post #15 of 18

I hesitate to put my ds on Zoloft---we've had it suggested to us that it may help with several issues. Could you tell me--PM me if you like---the experience you have had with Zoloft? My ds ( nearly 8) has potty issues, eating issues, and some anxiety that really catches him up in several ADLs and social issues that I see-saw back and forth with trying it. My dh is worried that it would make him "zombie-like" or would potentially cause more problems than it would be worth. I would love to hear your story.

post #16 of 18
Originally Posted by terra-pip View Post

I hesitate to put my ds on Zoloft---we've had it suggested to us that it may help with several issues. Could you tell me--PM me if you like---the experience you have had with Zoloft? My ds ( nearly 8) has potty issues, eating issues, and some anxiety that really catches him up in several ADLs and social issues that I see-saw back and forth with trying it. My dh is worried that it would make him "zombie-like" or would potentially cause more problems than it would be worth. I would love to hear your story.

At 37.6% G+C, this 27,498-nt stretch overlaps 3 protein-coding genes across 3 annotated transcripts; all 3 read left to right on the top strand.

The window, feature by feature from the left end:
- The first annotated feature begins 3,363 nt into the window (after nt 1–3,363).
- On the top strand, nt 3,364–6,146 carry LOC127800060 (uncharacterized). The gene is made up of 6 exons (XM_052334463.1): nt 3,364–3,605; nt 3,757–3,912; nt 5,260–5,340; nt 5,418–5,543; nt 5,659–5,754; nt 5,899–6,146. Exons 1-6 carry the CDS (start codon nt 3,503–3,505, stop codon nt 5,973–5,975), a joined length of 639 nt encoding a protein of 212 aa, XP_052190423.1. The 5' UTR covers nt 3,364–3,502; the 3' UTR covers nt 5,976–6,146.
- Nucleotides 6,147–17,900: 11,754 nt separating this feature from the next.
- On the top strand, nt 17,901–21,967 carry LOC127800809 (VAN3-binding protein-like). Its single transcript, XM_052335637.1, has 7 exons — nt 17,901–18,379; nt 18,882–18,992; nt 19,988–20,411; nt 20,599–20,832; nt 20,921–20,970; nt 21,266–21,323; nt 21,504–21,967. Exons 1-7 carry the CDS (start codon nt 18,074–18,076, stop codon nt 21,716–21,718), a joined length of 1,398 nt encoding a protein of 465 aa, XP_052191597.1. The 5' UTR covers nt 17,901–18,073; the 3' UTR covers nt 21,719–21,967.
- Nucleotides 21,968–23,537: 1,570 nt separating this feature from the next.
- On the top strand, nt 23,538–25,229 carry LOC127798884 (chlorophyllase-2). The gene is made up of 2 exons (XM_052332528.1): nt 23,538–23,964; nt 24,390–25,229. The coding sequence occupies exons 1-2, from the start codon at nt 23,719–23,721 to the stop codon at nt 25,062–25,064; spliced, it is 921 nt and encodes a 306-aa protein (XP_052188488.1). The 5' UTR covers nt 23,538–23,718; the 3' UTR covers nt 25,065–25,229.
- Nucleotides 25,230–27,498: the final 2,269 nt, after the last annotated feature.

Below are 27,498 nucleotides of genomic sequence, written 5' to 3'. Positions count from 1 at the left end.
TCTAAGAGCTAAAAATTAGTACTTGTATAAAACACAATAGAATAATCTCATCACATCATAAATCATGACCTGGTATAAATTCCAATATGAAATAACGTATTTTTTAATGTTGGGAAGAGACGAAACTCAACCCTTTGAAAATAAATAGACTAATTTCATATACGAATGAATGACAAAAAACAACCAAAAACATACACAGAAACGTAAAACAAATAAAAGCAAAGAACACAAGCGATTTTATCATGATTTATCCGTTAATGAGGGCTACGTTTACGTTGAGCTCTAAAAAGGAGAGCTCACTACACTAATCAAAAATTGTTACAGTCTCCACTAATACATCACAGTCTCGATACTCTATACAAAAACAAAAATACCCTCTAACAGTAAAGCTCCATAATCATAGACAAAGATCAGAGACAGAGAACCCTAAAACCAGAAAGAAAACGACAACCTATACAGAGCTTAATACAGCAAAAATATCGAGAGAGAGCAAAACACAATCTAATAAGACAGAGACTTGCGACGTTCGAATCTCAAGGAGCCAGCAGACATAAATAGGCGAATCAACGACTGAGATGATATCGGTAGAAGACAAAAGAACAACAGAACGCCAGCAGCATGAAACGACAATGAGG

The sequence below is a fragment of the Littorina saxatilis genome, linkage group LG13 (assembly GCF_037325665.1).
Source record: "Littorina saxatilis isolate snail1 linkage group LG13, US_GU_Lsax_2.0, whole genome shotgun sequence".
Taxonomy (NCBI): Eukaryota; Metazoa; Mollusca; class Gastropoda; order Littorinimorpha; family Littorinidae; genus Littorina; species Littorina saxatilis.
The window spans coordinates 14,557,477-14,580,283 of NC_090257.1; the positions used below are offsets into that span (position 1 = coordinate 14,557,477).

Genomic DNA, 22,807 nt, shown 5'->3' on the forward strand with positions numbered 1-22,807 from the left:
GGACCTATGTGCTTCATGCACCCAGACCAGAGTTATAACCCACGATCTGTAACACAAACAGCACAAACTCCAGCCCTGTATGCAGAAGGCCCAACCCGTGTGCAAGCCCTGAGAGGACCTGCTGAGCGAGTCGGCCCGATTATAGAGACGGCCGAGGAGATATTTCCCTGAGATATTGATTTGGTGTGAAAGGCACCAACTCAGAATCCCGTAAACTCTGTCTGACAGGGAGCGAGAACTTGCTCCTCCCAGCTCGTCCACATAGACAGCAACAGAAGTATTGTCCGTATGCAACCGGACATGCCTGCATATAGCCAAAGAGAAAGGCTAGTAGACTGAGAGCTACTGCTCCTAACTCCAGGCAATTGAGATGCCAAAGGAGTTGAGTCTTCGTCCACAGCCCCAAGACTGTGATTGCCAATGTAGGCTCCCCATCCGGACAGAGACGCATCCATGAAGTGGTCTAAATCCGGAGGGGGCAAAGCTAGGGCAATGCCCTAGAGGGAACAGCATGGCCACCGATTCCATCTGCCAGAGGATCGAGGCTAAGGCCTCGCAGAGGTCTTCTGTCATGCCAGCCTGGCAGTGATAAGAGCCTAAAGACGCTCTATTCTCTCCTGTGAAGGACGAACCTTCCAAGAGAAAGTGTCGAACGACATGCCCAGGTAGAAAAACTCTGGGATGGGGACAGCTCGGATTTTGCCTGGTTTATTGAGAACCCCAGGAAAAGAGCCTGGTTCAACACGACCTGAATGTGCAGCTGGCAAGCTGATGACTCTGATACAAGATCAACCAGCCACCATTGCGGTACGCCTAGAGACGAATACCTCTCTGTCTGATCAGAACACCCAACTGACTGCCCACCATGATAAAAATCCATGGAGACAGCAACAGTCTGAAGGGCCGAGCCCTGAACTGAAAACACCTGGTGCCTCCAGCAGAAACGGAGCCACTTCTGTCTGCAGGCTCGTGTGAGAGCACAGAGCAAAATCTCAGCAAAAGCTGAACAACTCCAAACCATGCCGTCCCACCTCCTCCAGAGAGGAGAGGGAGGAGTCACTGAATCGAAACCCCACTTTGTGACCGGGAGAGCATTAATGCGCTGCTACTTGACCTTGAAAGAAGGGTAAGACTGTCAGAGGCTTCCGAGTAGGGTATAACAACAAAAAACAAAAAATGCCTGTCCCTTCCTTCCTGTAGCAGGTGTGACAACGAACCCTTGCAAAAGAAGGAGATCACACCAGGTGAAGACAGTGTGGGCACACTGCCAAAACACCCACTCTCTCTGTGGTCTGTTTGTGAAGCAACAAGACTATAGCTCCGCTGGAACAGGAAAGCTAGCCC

I have no problem sharing it "out loud". LOL We waited over 6 mos after our son's doc's (behaviorial & developmental ped--she is both) recommendation for Zoloft. I was dx'd w/Bipolar disorder in my late teens, and for me, sometimes an antidepressant alone will trip off a hypomanic episode (even a newer generation ones like Prozac/Zoloft has never caused me any problems itself). So, it made us a bit nervous to try it, just in case his dx was wrong and he has bp. But the doc explained that one of the main difficulties w/spectrum disorders is anxiety. The more anxiety, the more sensory related issues...and the more sensory issues, the more the anxiety level rises.  The higher the level of anxiety, the higher the level of impairment w/sensory issues, learning, daily comfort, etc. His anxiety was impairing his ability to sleep well and/or go to sleep (issues from the daytime would come out and bother him, plus fears of things like a house fire), go out in public for necessities (if anything was too overstimulating, he would freak out-we couldn't even make it through what should have been a 15 minute grocery store trip for eggs & milk!), go to a movie or bowling alley (things he LOVES, due to noise), or even learn new skills or try really hard at them (like writing & drawing--other kids in preschool could do so many things that he couldn't easily do, so he would do other things instead, like pretend to be an animal and refuse to speak--for hours--to avoid painting or drawing). He also had a lot more trouble w/pooping, b/c he didn't like the sensation.  He was also "sad" much of the time--I'm not sure if he was depressed in general or just down b/c of having to struggle so hard every day. He was exhausted.  He wasn't eating well. All of these difficulties have been GREATLY reduced w/a very low dose of Zoloft.  To be honest, I don't think he's experienced a single side effect, and he's reacted to almost every med he's ever had (green dye in meds, Singulair, steroid induced psychosis after just a short course of steroids for croup, etc). He will tell us that he feels better, much better, and that he is "happy" most of the time.  All of our family sees the difference and agrees w/our decision to try Zoloft.  What's funny about that is that my parents didn't and would NOT help me at all as a teen w/severe depression and then manic symptoms.  They were in total denial. LOL